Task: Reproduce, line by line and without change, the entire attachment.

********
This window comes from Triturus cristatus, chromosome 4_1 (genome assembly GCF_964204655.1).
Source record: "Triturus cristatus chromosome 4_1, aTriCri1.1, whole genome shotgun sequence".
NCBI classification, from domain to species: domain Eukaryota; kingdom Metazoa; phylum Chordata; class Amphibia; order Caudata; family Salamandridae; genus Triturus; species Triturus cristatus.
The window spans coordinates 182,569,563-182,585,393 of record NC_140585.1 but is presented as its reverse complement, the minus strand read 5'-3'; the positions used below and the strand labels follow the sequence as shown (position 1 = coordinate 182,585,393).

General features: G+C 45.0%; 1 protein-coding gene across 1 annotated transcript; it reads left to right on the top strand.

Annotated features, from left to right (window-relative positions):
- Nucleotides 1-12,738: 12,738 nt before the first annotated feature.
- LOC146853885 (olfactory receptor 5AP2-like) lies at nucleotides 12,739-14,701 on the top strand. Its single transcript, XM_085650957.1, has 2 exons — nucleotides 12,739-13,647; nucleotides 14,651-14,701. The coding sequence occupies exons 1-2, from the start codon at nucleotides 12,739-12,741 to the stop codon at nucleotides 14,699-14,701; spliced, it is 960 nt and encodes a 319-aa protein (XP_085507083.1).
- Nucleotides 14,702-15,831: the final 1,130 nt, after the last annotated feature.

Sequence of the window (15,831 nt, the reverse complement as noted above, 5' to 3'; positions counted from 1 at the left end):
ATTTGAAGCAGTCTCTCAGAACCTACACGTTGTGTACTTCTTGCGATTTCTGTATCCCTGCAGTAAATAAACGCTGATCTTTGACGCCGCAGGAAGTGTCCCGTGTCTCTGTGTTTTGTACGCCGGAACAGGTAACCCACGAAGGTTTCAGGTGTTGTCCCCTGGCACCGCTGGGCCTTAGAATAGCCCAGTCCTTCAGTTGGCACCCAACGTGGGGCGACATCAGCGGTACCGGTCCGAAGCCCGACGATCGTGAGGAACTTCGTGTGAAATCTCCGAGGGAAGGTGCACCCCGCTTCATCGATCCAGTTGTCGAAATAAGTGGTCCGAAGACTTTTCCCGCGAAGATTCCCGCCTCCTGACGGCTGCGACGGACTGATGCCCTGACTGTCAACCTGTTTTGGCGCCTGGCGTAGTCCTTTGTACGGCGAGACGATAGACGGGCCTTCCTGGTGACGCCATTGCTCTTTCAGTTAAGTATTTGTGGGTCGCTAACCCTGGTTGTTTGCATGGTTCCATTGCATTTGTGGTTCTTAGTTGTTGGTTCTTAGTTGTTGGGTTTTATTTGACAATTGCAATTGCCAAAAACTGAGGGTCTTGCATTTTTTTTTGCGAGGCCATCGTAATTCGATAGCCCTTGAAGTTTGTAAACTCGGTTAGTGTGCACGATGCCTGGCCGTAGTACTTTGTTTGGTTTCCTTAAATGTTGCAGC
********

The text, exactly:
This window comes from Triturus cristatus, chromosome 4_1 (genome assembly GCF_964204655.1).
Source record: "Triturus cristatus chromosome 4_1, aTriCri1.1, whole genome shotgun sequence".
NCBI classification, from domain to species: domain Eukaryota; kingdom Metazoa; phylum Chordata; class Amphibia; order Caudata; family Salamandridae; genus Triturus; species Triturus cristatus.
The window spans coordinates 182,569,563-182,585,393 of record NC_140585.1 but is presented as its reverse complement, the minus strand read 5'-3'; the positions used below and the strand labels follow the sequence as shown (position 1 = coordinate 182,585,393).

General features: G+C 45.0%; 1 protein-coding gene across 1 annotated transcript; it reads left to right on the top strand.

Annotated features, from left to right (window-relative positions):
- Nucleotides 1-12,738: 12,738 nt before the first annotated feature.
- LOC146853885 (olfactory receptor 5AP2-like) lies at nucleotides 12,739-14,701 on the top strand. Its single transcript, XM_085650957.1, has 2 exons — nucleotides 12,739-13,647; nucleotides 14,651-14,701. The coding sequence occupies exons 1-2, from the start codon at nucleotides 12,739-12,741 to the stop codon at nucleotides 14,699-14,701; spliced, it is 960 nt and encodes a 319-aa protein (XP_085507083.1).
- Nucleotides 14,702-15,831: the final 1,130 nt, after the last annotated feature.

Sequence of the window (15,831 nt, the reverse complement as noted above, 5' to 3'; positions counted from 1 at the left end):
ATTTGAAGCAGTCTCTCAGAACCTACACGTTGTGTACTTCTTGCGATTTCTGTATCCCTGCAGTAAATAAACGCTGATCTTTGACGCCGCAGGAAGTGTCCCGTGTCTCTGTGTTTTGTACGCCGGAACAGGTAACCCACGAAGGTTTCAGGTGTTGTCCCCTGGCACCGCTGGGCCTTAGAATAGCCCAGTCCTTCAGTTGGCACCCAACGTGGGGCGACATCAGCGGTACCGGTCCGAAGCCCGACGATCGTGAGGAACTTCGTGTGAAATCTCCGAGGGAAGGTGCACCCCGCTTCATCGATCCAGTTGTCGAAATAAGTGGTCCGAAGACTTTTCCCGCGAAGATTCCCGCCTCCTGACGGCTGCGACGGACTGATGCCCTGACTGTCAACCTGTTTTGGCGCCTGGCGTAGTCCTTTGTACGGCGAGACGATAGACGGGCCTTCCTGGTGACGCCATTGCTCTTTCAGTTAAGTATTTGTGGGTCGCTAACCCTGGTTGTTTGCATGGTTCCATTGCATTTGTGGTTCTTAGTTGTTGGTTCTTAGTTGTTGGGTTTTATTTGACAATTGCAATTGCCAAAAACTGAGGGTCTTGCATTTTTTTTTGCGAGGCCATCGTAATTCGATAGCCCTTGAAGTTTGTAAACTCGGTTAGTGTGCACGATGCCTGGCCGTAGTACTTTGTTTGGTTTCCTTAAATGTTGCAGC